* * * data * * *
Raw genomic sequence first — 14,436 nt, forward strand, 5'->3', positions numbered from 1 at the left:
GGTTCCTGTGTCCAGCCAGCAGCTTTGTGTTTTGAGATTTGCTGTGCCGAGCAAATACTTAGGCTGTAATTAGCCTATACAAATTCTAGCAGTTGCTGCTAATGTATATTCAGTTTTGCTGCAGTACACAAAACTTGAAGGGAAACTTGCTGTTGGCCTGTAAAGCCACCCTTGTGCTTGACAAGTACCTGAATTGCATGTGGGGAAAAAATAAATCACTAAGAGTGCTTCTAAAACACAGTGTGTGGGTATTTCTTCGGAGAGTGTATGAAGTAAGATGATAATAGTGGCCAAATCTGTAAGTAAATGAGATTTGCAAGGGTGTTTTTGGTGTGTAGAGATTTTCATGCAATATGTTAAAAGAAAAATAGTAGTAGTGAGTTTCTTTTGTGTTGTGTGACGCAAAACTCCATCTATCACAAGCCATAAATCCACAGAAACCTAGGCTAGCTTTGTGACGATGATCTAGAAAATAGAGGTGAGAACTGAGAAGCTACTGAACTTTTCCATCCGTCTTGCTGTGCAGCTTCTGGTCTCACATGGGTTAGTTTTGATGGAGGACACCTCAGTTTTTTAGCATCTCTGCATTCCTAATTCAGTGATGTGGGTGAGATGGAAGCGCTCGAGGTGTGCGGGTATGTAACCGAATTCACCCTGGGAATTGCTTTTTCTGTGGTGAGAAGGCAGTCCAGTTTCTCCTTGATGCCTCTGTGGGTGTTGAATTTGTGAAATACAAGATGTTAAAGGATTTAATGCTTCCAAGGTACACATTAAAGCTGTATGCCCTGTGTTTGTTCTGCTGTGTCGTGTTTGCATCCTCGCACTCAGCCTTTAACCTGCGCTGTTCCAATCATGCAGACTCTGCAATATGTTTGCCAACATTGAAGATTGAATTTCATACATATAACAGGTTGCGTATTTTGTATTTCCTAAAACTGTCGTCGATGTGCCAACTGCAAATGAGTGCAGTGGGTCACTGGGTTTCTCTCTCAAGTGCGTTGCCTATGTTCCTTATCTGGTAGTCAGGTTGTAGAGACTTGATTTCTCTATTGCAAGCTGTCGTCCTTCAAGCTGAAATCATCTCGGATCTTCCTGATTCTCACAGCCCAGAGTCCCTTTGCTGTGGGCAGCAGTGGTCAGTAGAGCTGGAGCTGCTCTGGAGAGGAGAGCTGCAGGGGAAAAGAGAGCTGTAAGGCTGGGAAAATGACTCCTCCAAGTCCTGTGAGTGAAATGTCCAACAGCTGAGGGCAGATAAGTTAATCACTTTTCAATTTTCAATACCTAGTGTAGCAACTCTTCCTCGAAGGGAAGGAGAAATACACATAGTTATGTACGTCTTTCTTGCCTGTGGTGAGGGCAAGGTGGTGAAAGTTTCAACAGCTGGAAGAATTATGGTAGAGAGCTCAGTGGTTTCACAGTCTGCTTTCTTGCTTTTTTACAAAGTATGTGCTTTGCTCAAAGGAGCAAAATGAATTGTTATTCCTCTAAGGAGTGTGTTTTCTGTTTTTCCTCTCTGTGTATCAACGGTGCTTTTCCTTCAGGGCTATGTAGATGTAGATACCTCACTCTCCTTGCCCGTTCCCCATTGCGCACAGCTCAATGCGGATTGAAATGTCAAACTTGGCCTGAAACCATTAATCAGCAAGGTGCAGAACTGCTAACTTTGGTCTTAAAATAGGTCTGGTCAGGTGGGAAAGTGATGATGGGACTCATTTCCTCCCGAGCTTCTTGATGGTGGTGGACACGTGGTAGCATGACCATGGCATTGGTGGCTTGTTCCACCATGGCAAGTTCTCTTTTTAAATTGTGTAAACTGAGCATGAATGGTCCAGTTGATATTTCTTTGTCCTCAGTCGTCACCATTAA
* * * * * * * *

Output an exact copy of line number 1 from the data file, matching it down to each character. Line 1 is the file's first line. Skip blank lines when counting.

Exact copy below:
Raw genomic sequence first — 14,436 nt, forward strand, 5'->3', positions numbered from 1 at the left: